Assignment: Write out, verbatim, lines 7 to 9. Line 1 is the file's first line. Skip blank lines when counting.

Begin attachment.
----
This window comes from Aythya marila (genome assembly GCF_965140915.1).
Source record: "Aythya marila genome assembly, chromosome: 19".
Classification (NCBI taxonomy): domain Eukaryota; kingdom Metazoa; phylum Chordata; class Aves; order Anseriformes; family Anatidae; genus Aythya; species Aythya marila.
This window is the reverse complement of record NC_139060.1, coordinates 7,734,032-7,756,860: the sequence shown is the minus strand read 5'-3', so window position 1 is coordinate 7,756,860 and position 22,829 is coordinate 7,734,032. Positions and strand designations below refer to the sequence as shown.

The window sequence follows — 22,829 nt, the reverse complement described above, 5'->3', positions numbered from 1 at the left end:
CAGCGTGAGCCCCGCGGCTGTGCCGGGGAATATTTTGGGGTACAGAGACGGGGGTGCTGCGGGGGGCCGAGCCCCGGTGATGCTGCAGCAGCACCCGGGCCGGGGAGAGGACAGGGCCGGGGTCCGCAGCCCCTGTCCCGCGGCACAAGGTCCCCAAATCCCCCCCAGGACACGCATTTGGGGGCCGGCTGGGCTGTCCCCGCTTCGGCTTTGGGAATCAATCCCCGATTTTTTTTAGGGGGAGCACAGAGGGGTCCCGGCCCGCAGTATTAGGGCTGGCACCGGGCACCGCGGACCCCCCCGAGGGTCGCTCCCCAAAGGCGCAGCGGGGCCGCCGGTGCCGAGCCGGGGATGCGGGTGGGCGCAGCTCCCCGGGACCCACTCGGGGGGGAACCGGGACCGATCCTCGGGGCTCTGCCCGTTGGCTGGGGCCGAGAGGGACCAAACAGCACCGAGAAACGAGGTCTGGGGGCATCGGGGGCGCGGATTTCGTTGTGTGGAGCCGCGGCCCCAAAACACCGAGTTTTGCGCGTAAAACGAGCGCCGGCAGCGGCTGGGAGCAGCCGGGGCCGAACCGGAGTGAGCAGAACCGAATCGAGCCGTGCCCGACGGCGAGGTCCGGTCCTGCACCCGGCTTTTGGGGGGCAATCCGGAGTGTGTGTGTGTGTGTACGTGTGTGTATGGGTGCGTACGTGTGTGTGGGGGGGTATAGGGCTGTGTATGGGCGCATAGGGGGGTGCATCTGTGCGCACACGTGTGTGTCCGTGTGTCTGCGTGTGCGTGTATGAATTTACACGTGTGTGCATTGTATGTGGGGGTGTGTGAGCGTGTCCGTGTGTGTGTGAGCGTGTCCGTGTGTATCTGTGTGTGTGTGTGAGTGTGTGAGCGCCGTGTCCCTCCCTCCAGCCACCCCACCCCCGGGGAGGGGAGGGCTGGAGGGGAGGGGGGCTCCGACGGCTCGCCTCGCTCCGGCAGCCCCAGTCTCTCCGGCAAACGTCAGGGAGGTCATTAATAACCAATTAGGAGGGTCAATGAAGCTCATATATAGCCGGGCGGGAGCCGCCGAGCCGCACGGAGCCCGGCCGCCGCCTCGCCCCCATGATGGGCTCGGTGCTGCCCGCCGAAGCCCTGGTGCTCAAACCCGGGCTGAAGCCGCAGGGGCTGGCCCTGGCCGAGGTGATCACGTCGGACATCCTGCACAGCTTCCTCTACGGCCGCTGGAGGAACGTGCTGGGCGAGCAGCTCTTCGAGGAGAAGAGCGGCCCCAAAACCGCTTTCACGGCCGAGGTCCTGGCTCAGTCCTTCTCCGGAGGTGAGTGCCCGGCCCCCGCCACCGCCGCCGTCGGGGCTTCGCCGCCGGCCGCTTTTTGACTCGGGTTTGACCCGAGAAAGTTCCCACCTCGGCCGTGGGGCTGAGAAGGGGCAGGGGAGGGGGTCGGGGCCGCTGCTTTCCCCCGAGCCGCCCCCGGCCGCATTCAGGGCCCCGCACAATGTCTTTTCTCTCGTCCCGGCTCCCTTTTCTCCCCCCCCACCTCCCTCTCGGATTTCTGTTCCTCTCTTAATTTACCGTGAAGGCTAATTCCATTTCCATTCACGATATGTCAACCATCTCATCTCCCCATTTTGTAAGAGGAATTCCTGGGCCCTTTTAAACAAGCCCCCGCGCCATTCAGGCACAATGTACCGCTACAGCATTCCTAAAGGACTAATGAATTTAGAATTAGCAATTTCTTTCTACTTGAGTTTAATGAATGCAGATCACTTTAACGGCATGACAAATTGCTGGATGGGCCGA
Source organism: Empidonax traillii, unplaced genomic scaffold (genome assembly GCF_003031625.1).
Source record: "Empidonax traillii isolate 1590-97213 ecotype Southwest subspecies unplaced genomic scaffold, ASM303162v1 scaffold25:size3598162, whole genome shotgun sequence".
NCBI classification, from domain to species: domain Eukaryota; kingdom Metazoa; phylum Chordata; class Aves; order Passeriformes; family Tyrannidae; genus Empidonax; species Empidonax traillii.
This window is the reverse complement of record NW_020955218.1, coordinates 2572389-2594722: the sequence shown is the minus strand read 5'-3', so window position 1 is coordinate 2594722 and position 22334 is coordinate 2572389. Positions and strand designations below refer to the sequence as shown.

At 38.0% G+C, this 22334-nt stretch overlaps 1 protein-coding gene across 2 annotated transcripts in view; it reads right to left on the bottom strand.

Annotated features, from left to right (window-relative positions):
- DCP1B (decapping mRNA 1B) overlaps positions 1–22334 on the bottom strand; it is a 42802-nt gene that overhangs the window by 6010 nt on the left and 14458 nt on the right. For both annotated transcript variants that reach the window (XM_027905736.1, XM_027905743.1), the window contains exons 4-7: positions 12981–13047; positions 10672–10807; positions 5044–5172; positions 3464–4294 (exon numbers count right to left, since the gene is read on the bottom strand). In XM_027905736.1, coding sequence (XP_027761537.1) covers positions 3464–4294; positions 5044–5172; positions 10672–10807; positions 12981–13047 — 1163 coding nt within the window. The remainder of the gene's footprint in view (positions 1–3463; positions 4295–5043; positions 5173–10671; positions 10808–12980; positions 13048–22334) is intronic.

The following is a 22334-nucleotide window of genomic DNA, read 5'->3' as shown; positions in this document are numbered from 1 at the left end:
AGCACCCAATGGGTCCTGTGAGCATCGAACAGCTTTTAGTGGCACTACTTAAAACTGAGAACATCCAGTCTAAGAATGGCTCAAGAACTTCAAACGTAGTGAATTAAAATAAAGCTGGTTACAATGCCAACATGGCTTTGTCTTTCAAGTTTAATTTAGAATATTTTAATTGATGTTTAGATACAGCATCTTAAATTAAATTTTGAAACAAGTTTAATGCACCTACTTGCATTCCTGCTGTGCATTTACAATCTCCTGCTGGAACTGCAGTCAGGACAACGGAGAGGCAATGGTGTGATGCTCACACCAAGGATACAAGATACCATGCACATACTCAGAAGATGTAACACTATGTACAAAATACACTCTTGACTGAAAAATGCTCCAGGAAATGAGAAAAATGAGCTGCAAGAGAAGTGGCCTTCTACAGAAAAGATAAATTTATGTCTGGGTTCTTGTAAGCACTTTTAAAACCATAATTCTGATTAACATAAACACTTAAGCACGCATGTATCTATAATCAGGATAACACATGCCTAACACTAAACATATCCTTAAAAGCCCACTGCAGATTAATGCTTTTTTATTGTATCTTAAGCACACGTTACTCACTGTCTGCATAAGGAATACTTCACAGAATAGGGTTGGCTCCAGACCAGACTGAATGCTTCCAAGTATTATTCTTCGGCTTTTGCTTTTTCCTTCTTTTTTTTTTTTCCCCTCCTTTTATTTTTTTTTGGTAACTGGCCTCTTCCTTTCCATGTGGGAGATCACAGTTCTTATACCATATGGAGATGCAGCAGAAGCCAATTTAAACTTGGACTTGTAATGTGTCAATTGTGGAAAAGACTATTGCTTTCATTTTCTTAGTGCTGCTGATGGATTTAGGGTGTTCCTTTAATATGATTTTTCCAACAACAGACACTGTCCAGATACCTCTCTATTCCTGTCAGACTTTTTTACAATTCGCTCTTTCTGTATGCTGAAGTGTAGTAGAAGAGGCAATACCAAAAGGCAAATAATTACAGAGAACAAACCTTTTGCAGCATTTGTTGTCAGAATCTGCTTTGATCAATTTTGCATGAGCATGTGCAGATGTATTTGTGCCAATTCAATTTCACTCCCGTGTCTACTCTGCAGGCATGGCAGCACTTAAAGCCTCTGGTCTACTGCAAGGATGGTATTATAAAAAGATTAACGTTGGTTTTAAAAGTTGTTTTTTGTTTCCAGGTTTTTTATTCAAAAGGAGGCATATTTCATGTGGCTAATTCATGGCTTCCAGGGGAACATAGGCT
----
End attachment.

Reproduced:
Source organism: Empidonax traillii, unplaced genomic scaffold (genome assembly GCF_003031625.1).
Source record: "Empidonax traillii isolate 1590-97213 ecotype Southwest subspecies unplaced genomic scaffold, ASM303162v1 scaffold25:size3598162, whole genome shotgun sequence".
NCBI classification, from domain to species: domain Eukaryota; kingdom Metazoa; phylum Chordata; class Aves; order Passeriformes; family Tyrannidae; genus Empidonax; species Empidonax traillii.